Movie Review: "Split"
- by Steve Garcia, 23 January 2017
Directed by M Night Shyamalan, "Split" tells the story of Kevin (James McAvoy), a man with 23 distinct personalities. After he kidnaps three teenage girls with some malicious intentions, the audience is taken on a wild ride to meet his emerging 24th personality. But here’s the real question: is that ride worth your tickets?
To begin, it was an absolute pleasure to watch McAvoy step out of his usual posh roles and showcase his immense physical acting talent, as he took on the daunting challenge of juggling all of those characters at once. Through masterfully subtle movements and eye contact, it was clear which personality was in the limelight, which if done incorrectly, would have shattered the entire film’s credibility. Giving credit where it’s due, the way Shyamalan was able to bring those personalities out of him that will make you wonder how he could have ever been responsible for the performance cesspool that was The Happening. In addition to McAvoy, Anya Taylor-Joy’s performance was remarkably strong and served her purpose as Casey, the teenage outcast and “leader” of the victims.
The story itself was effectively engaging, fun, and intense-- qualities that Shyamalan’s work has lacked for a regrettably long period of time. Like Signs or Devil, for example, his films tend to rely heavily on his patented twist endings while the rest of the story suffers from a wide variety of miscellaneous issues. But in Split, the big reveal at the end was the cherry on top of what was already a tasty sundae. It was reminiscent of The Sixth Sense in that not only was the payoff huge, but it urges you to revisit the film for another watch, as it contextualizes the whole thing for a different viewing experience.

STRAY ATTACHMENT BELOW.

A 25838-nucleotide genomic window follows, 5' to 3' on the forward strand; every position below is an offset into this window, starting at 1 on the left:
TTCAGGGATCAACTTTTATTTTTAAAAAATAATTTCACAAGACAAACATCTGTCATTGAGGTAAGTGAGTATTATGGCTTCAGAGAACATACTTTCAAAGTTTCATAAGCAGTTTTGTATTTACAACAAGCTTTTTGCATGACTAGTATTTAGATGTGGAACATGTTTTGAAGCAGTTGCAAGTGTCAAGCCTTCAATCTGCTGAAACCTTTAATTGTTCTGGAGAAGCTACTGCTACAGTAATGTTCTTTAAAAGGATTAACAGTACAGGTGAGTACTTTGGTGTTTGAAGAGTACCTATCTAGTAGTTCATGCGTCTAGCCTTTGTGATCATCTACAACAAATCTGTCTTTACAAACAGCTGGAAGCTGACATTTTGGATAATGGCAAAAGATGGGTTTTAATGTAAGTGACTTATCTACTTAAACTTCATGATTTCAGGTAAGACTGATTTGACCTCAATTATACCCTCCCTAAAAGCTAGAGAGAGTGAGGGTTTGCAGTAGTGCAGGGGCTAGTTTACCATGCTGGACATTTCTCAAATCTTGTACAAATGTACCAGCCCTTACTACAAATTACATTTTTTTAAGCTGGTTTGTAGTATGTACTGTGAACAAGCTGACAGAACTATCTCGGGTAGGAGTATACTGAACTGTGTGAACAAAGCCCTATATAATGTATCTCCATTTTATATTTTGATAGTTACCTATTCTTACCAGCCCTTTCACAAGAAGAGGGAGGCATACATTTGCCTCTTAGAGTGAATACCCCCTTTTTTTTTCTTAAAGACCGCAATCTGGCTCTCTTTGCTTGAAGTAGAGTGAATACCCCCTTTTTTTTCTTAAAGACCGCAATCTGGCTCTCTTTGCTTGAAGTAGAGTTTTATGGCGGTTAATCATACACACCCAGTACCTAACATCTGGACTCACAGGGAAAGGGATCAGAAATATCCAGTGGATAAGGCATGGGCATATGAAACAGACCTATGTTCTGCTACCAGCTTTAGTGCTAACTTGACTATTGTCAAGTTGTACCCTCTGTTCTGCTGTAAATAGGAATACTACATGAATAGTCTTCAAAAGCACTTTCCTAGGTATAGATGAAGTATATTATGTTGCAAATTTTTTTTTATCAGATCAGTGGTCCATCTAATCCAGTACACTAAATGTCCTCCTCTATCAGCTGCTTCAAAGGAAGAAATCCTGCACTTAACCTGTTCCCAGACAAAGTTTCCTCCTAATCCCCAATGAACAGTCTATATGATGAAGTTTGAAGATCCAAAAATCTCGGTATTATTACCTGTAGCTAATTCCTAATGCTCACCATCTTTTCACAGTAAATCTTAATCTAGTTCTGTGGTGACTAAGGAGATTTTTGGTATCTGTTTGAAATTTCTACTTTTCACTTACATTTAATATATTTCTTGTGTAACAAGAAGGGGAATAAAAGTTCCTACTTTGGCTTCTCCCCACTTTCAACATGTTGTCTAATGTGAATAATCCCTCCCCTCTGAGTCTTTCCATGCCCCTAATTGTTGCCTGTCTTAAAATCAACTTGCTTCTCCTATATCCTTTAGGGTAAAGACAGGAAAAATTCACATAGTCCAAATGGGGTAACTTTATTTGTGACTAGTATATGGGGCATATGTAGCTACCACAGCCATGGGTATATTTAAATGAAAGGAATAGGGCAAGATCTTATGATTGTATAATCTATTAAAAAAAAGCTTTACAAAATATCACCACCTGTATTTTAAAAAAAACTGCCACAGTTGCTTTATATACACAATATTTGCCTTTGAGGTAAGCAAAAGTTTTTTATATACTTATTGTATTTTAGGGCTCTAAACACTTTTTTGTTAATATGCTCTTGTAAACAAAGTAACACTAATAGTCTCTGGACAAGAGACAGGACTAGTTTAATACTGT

As enjoyable as it was, however, Split still wasn’t free from error. The supporting cast was where Shyamalan’s weaknesses began to expose themselves. Between unrealistic decisions and interactions, Casey’s fellow captives were not only unsympathetic (they were prisoners after all), but were decidedly expendable from the moment the audience was introduced to them. Shyamalan’s use of flashbacks to fill the gaps of Casey’s past was also an issue. While they ultimately served their purpose, they felt misplaced in what could have been a much more fluid-paced product.
Taking its issues into account, though, it’s safe to say that the Shyamalanissance is real, and after recent critically acclaimed small-budget thrillers like 10 Cloverfield Lane and Don’t Breathe, he’s absolutely welcome back. For fans of his early work, you will walk out of this film satisfied, optimistic, and thirsty for more. And even if his style doesn’t mesh well with your tastes, it’s still worth the admission because of McAvoy’s stellar performance(s) alone.
Have you seen Shyamalan’s latest offering? Did you enjoy it or is your opinion split? Let us know in the comments!